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Intervals | Chord Names | Rank two temperaments | Harmony | Notation | Images | Commas | Modes | Books | Compositions

Intervals

Degree
Cents
Approximate
Ratios 1 *
Approximate
Ratios 2 **
Nearest
Harmonic
up/down
notation
Interval Type
0
0
1/1
1/1
1
unison
1
D
Unison
1
85.714
20/19, 19/18, 18/17
22/21, 28/27, 21/20
67
up-unison,
down-2nd
^1, v2
D^, Ev
Narrow Minor 2nd
2
171.429
11/10, 10/9,
19/17
9/8, 10/9,
11/10, 12/11
71
2nd
2
E
Neutral 2nd, or
Narrow Major 2nd

257.143
22/19, 20/17
7/6, 8/7
37
up-2nd,
down-3rd
^2, v3
E^, Fv
Subminor 3rd
4
342.857
11/9, 17/14
11/9, 5/4, 6/5
39
3rd
3
F
Neutral 3rd

428.571
9/7, 14/11,
22/17
9/7, 14/11
41
up-3rd,
down-4th
^3, v4
F^, Gv
Supermajor 3rd
6
514.286
19/14
4/3, 11/8
43
4th
4
G
Wide 4th

600
7/5, 10/7
7/5, 10/7
91
up-4th,
down-5th
^4, v5
G^, Av
Tritone
8
685.714
28/19
3/2, 16/11
95
5th
5
A
Narrow 5th

771.429
14/9, 11/7,
17/11

25
up-5th,
down-6th
^5, v6
A^, Bv
Subminor 6th
10
857.143
18/11
18/11, 8/5, 5/3
105
6th
6
B
Neutral 6th
11·
942.857
19/11, 17/10
12/7, 7/4
55
up-6th,
down-7th
^6, v7
B^, Cv
Supermajor 6th
12
1028.571
20/11, 9/5,
34/19
16/9, 9/5,
20/11, 11/6
29
7th
7
C
Neutral 7th, or
Wide Minor 7th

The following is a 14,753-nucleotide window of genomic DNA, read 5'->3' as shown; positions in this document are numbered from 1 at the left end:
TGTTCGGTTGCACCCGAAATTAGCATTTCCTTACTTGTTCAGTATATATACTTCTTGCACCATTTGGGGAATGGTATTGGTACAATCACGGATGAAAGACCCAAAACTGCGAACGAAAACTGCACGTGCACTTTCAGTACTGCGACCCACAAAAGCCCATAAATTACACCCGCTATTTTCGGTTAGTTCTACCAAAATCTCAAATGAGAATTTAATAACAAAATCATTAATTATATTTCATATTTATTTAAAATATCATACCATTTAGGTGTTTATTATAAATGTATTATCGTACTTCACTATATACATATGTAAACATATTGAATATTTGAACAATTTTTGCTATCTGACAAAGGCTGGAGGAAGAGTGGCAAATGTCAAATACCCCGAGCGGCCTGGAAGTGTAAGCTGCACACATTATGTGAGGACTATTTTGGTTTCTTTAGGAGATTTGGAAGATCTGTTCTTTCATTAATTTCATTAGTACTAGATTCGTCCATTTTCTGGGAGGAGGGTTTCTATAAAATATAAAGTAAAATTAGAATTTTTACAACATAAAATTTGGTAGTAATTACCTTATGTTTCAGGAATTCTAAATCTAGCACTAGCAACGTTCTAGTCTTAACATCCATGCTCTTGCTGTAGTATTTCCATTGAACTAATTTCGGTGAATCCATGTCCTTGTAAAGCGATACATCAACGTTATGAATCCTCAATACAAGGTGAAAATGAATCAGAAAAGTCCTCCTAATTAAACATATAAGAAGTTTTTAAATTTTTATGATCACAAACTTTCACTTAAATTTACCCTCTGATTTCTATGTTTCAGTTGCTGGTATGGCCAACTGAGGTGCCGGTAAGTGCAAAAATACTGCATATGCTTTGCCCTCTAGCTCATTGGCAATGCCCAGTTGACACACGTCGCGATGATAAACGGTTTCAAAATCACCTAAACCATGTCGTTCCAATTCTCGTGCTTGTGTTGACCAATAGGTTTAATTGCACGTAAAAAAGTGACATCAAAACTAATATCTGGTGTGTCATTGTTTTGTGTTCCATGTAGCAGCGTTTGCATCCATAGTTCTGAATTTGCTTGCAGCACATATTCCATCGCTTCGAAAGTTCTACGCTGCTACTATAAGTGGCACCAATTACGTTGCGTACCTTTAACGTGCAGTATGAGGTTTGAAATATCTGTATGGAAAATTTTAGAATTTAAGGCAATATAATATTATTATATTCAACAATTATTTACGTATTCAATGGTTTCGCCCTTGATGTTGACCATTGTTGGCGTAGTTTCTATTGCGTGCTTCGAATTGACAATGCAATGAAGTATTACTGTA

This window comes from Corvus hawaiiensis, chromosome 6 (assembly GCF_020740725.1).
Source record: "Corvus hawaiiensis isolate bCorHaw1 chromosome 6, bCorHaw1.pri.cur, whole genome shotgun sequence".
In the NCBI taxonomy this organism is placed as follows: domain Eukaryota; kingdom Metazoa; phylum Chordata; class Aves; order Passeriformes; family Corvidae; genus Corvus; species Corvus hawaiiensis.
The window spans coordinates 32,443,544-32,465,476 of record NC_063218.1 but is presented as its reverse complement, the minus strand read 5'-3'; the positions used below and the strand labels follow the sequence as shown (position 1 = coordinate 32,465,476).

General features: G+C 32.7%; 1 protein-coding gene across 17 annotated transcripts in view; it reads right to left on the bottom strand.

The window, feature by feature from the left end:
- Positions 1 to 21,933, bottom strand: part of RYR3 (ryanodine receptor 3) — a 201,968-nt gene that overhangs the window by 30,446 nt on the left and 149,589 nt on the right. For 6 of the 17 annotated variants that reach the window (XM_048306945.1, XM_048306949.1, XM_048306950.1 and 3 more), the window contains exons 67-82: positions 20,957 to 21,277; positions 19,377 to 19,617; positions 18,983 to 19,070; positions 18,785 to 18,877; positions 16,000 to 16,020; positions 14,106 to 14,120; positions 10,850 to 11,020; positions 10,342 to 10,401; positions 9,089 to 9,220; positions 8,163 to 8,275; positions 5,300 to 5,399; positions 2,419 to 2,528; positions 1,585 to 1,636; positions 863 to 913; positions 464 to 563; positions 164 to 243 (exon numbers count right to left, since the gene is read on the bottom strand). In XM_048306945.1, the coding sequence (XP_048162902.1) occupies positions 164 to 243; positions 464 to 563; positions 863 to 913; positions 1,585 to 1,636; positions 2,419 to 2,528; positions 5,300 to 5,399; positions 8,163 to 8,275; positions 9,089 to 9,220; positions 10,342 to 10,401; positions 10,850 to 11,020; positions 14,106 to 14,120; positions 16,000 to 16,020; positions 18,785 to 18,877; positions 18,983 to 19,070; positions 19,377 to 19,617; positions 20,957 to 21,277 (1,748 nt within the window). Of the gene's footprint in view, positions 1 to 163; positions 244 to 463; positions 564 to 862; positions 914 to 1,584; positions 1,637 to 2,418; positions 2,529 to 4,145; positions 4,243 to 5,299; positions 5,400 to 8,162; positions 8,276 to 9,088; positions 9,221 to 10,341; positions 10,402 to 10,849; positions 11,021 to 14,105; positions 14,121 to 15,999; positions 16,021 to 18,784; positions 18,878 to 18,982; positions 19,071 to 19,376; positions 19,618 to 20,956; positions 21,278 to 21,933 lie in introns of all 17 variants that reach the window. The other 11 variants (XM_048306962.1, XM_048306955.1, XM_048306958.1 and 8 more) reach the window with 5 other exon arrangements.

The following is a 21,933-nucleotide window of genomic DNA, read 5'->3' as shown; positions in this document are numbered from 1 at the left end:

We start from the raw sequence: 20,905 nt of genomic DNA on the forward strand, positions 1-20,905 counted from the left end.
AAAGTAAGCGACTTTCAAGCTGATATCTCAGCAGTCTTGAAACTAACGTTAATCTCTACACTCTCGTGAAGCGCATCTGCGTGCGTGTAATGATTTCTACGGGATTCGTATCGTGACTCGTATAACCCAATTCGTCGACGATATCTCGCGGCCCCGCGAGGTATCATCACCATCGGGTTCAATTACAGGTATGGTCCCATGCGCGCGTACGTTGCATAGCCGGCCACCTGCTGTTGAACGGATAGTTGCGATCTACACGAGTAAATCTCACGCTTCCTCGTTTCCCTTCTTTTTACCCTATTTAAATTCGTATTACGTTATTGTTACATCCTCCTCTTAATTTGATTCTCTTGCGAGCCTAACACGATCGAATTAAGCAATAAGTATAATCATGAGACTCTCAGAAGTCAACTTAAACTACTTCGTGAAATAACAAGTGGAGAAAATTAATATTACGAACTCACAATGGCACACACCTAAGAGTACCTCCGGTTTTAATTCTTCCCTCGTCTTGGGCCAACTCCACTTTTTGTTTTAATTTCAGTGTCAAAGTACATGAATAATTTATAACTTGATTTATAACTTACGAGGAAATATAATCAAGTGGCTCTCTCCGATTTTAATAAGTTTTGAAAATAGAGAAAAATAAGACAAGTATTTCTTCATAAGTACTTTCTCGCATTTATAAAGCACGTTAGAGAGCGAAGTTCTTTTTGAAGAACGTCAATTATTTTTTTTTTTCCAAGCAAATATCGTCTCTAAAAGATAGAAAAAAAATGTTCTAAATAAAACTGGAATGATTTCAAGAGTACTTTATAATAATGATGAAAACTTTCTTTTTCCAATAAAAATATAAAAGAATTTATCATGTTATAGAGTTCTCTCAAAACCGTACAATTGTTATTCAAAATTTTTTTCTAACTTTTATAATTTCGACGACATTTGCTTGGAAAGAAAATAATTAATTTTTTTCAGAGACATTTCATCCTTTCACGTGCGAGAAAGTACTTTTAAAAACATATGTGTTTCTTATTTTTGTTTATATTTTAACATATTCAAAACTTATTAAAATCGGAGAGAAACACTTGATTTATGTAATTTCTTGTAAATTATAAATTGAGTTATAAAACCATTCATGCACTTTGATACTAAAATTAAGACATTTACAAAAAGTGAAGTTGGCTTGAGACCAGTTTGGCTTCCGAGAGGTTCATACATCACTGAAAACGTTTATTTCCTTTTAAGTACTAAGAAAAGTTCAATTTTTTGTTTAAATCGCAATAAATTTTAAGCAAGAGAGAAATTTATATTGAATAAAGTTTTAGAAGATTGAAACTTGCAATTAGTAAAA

13
1114.286
19/10, 36/19,
17/9
21/11, 27/14, 40/21
61
up-7th,
down-8ve
^7, v8
C^, Dv
Wide Major 7th
14··
1200
2/1
2/1
2
8ve
8
D
Octave
  • based on treating 14-EDO as a 2.7/5.9/5.11/5.17/5.19/5 subgroup; other approaches are possible.
** based on treating 14edo as an 11-limit temperament

Chord Names


Ups and downs can be used to name 14edo chords. Because every interval is perfect, the quality can be omitted, and the words major, minor, augmented and diminished are never used.

0-4-8 = C E G = C = C or C perfect
0-3-8 = C Ev G = C(v3) = C down-three
0-5-8 = C E^ G = C(^3) = C up-three
0-4-7 = C E Gv = C(v5) = C down-five
0-5-9 = C E^ G^ = C(^3,^5) = C up-three up-five

0-4-8-12 = C E G B = C7 = C seven
0-4-8-11 = C E G Bv = C(v7) = C down-seven
0-3-8-12 = C Ev G B = C7(v3) = C seven down-three
0-3-8-11 = C Ev G Bv = C.v7 = C dot down seven

For a more complete list, see Ups and Downs Notation - Chord names in other EDOs.


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Rank two temperaments

List of 14edo rank two temperaments by badness

Harmony